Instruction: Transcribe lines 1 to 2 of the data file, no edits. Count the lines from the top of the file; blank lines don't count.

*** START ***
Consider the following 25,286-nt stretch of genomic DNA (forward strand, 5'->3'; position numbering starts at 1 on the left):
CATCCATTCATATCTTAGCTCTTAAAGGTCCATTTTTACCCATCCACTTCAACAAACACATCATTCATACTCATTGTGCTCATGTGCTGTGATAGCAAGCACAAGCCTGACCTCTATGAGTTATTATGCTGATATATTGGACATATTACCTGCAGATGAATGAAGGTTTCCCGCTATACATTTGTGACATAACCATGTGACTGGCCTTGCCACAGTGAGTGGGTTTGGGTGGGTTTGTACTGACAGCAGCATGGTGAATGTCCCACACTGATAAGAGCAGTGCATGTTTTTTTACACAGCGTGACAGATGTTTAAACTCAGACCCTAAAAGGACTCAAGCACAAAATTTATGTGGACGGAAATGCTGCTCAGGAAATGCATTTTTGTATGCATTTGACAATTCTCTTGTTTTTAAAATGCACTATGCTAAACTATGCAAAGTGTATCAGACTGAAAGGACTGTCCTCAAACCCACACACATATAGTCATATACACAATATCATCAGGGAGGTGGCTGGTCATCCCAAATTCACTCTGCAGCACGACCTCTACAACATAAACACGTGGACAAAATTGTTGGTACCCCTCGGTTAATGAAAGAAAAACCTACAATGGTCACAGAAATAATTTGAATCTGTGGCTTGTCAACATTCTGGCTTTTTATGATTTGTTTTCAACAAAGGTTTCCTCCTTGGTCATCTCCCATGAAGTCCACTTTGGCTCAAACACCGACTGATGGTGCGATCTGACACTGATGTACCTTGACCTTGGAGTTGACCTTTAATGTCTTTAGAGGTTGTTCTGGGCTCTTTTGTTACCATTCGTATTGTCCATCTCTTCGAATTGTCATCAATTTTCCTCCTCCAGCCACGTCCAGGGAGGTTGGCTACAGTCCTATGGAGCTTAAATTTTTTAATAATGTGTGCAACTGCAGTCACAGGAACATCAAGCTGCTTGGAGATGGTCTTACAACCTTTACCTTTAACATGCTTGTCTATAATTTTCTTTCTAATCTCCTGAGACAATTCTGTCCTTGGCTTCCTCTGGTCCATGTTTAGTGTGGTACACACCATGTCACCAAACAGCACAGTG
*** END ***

Consider the following 25,286-nt stretch of genomic DNA (forward strand, 5'->3'; position numbering starts at 1 on the left):
CATCCATTCATATCTTAGCTCTTAAAGGTCCATTTTTACCCATCCACTTCAACAAACACATCATTCATACTCATTGTGCTCATGTGCTGTGATAGCAAGCACAAGCCTGACCTCTATGAGTTATTATGCTGATATATTGGACATATTACCTGCAGATGAATGAAGGTTTCCCGCTATACATTTGTGACATAACCATGTGACTGGCCTTGCCACAGTGAGTGGGTTTGGGTGGGTTTGTACTGACAGCAGCATGGTGAATGTCCCACACTGATAAGAGCAGTGCATGTTTTTTTACACAGCGTGACAGATGTTTAAACTCAGACCCTAAAAGGACTCAAGCACAAAATTTATGTGGACGGAAATGCTGCTCAGGAAATGCATTTTTGTATGCATTTGACAATTCTCTTGTTTTTAAAATGCACTATGCTAAACTATGCAAAGTGTATCAGACTGAAAGGACTGTCCTCAAACCCACACACATATAGTCATATACACAATATCATCAGGGAGGTGGCTGGTCATCCCAAATTCACTCTGCAGCACGACCTCTACAACATAAACACGTGGACAAAATTGTTGGTACCCCTCGGTTAATGAAAGAAAAACCTACAATGGTCACAGAAATAATTTGAATCTGTGGCTTGTCAACATTCTGGCTTTTTATGATTTGTTTTCAACAAAGGTTTCCTCCTTGGTCATCTCCCATGAAGTCCACTTTGGCTCAAACACCGACTGATGGTGCGATCTGACACTGATGTACCTTGACCTTGGAGTTGACCTTTAATGTCTTTAGAGGTTGTTCTGGGCTCTTTTGTTACCATTCGTATTGTCCATCTCTTCGAATTGTCATCAATTTTCCTCCTCCAGCCACGTCCAGGGAGGTTGGCTACAGTCCTATGGAGCTTAAATTTTTTAATAATGTGTGCAACTGCAGTCACAGGAACATCAAGCTGCTTGGAGATGGTCTTACAACCTTTACCTTTAACATGCTTGTCTATAATTTTCTTTCTAATCTCCTGAGACAATTCTGTCCTTGGCTTCCTCTGGTCCATGTTTAGTGTGGTACACACCATGTCACCAAACAGCACAGTG